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Dog phobia arises when one has had a bad experience with a dog during childhood. The fear remained because it was left untreated and thus the person grew up with an illogical or terrible phobia. The key to coping with dog phobia lies in understanding dogs. Dogs have their own language and instinctive behavior.

Your friendly pat on the head and smile is not taken as a friendly greeting to the dog. To the animal, it is sign of dominance when you bare your teeth at him. Patting is better received when it is done on the neck or chest. If it is your first encounter with the dog, offer the back of your hand for a sniff. Approach a new dog only with the presence of its owner.

As a dog's natural instinct is to give chase and bite, it is wrong to run away from strange dogs. When you encounter a strange dog, you should stand still with your hands close to your sides. Do not keep eye contact with the dog as this is threatening to it. With your still and non-threatening posture, the dog will probably just sniff and move away.

Dogs that are trained to be unfriendly are guard dogs around houses or chained within the compounds. These dogs have territorial instincts and view anyone entering their vicinity as invaders of their territory. You shouldn't go near such a dog and always ensure that the owner is with you when you want to approach the dog.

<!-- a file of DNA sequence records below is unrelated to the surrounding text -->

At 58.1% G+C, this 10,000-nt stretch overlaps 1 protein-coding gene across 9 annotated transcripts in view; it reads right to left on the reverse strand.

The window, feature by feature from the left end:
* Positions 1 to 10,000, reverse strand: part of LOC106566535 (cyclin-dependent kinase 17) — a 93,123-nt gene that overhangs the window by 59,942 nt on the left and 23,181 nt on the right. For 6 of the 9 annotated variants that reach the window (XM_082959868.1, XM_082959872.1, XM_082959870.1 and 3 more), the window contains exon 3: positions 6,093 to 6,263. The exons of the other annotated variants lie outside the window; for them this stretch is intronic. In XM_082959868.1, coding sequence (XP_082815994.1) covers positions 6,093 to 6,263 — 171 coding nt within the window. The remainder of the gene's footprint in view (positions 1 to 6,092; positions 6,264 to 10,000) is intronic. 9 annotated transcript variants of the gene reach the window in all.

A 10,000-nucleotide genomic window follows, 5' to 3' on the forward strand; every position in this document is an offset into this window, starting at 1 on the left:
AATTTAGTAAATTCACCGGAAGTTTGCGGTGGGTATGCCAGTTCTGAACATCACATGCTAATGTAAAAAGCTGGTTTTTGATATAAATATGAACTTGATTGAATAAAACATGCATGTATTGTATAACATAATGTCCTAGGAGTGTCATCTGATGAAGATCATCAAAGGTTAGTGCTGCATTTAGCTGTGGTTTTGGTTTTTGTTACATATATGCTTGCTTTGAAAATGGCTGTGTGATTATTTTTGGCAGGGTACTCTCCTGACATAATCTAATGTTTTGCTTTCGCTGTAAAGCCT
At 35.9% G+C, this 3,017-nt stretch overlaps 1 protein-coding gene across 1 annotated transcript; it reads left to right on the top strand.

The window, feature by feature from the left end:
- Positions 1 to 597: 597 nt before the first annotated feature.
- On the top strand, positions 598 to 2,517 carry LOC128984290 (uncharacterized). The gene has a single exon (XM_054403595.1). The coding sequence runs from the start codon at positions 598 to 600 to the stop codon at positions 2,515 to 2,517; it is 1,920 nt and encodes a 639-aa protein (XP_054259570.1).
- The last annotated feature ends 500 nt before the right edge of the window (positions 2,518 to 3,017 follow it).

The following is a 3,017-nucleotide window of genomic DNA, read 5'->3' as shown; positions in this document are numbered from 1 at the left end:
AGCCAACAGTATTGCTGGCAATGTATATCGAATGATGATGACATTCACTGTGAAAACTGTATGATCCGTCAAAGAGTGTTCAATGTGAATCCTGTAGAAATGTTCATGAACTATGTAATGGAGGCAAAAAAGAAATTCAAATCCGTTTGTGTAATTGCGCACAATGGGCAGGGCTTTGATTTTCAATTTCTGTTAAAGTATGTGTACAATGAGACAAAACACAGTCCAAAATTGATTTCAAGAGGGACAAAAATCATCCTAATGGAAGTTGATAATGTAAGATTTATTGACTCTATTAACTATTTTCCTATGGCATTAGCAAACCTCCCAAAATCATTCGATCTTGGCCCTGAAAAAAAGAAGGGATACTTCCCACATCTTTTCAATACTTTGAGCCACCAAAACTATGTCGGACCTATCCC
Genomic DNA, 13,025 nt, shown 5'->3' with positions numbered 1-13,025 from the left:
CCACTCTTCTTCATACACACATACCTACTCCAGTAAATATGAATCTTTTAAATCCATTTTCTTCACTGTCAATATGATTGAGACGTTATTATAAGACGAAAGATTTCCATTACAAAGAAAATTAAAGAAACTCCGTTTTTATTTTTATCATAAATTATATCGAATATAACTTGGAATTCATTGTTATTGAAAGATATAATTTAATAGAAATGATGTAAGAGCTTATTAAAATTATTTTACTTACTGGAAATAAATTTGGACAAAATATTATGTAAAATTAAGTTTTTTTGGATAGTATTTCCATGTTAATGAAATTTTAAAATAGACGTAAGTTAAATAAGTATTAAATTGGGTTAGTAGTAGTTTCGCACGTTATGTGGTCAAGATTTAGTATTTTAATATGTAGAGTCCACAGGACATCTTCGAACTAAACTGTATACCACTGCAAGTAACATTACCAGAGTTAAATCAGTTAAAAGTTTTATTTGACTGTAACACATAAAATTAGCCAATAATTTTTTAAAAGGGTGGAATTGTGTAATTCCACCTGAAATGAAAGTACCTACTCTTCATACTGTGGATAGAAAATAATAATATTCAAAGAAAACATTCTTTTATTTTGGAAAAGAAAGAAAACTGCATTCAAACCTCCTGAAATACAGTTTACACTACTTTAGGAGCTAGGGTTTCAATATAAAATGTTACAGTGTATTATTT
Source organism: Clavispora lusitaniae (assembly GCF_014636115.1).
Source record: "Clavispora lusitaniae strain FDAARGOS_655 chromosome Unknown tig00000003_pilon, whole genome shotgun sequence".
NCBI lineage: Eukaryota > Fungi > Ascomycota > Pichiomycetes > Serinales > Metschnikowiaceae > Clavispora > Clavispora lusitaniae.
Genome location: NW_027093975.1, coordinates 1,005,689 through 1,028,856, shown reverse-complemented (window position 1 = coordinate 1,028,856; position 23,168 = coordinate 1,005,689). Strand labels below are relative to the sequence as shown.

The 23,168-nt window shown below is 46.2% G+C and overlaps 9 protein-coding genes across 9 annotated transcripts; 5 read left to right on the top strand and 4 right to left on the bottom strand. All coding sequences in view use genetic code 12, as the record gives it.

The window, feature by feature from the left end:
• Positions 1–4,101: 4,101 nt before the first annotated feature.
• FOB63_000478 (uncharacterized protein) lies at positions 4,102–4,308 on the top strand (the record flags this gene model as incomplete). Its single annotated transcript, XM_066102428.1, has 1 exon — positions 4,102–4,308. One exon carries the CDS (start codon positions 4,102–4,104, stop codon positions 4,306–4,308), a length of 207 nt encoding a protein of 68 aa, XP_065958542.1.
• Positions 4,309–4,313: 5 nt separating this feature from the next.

Dogs usually want to befriend strangers by running to greet them with wagging tails and loud barks. If you are knocked down by an aggressive dog, you should immediately assume a position like a log. Lie face down curled into a ball with your hands and arms covering your neck and ears. This helps to protect your vulnerable areas and prevents the dog from biting them.

Never show a dog that you're afraid. These animals are able to discern your fear through your body language. Your fear may induce unfavorable reactions from the dog. Act confidently, keep in mind these tips about dogs and you won't go wrong. To overcome your dog phobia, start making friends with a dog with its owner around you. You can allow it to sniff your hand. If the dog licks it, don't withdraw your hand. Stroke the dog's chin or neck and start talking to it. Once you've touched the dog and feel comfortable with it, you've overcome your fear of dogs and you can say good-bye to your phobia.

These techniques will not work for everyone, certain deep-seated phobias can only be dealt with proper professional care.